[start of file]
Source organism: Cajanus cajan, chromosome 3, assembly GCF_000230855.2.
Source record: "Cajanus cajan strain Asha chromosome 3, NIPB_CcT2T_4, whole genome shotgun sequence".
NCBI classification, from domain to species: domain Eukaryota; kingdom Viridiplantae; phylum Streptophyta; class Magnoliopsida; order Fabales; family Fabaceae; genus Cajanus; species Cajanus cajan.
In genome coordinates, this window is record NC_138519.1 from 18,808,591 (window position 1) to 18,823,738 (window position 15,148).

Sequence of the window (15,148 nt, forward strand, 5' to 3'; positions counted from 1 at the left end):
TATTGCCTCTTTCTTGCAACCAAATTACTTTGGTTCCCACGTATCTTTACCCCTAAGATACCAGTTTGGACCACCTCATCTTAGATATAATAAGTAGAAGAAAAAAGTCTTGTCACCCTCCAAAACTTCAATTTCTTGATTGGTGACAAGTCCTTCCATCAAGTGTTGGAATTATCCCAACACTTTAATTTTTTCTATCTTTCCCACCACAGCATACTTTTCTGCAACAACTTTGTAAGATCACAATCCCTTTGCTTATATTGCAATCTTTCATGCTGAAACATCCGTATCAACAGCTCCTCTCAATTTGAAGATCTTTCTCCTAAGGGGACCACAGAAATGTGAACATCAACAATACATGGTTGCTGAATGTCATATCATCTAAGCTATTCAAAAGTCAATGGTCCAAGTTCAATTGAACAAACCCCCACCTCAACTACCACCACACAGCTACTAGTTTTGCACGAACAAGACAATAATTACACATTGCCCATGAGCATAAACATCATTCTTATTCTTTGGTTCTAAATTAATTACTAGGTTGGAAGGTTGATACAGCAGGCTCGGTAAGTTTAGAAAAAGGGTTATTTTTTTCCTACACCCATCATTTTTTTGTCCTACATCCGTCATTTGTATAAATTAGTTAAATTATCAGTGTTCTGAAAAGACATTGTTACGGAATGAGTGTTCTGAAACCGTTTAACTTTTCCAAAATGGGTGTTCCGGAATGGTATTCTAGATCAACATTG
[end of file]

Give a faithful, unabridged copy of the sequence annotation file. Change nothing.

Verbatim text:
Source organism: Cajanus cajan, chromosome 3, assembly GCF_000230855.2.
Source record: "Cajanus cajan strain Asha chromosome 3, NIPB_CcT2T_4, whole genome shotgun sequence".
NCBI classification, from domain to species: domain Eukaryota; kingdom Viridiplantae; phylum Streptophyta; class Magnoliopsida; order Fabales; family Fabaceae; genus Cajanus; species Cajanus cajan.
In genome coordinates, this window is record NC_138519.1 from 18,808,591 (window position 1) to 18,823,738 (window position 15,148).

Sequence of the window (15,148 nt, forward strand, 5' to 3'; positions counted from 1 at the left end):
TATTGCCTCTTTCTTGCAACCAAATTACTTTGGTTCCCACGTATCTTTACCCCTAAGATACCAGTTTGGACCACCTCATCTTAGATATAATAAGTAGAAGAAAAAAGTCTTGTCACCCTCCAAAACTTCAATTTCTTGATTGGTGACAAGTCCTTCCATCAAGTGTTGGAATTATCCCAACACTTTAATTTTTTCTATCTTTCCCACCACAGCATACTTTTCTGCAACAACTTTGTAAGATCACAATCCCTTTGCTTATATTGCAATCTTTCATGCTGAAACATCCGTATCAACAGCTCCTCTCAATTTGAAGATCTTTCTCCTAAGGGGACCACAGAAATGTGAACATCAACAATACATGGTTGCTGAATGTCATATCATCTAAGCTATTCAAAAGTCAATGGTCCAAGTTCAATTGAACAAACCCCCACCTCAACTACCACCACACAGCTACTAGTTTTGCACGAACAAGACAATAATTACACATTGCCCATGAGCATAAACATCATTCTTATTCTTTGGTTCTAAATTAATTACTAGGTTGGAAGGTTGATACAGCAGGCTCGGTAAGTTTAGAAAAAGGGTTATTTTTTTCCTACACCCATCATTTTTTTGTCCTACATCCGTCATTTGTATAAATTAGTTAAATTATCAGTGTTCTGAAAAGACATTGTTACGGAATGAGTGTTCTGAAACCGTTTAACTTTTCCAAAATGGGTGTTCCGGAATGGTATTCTAGATCAACATTG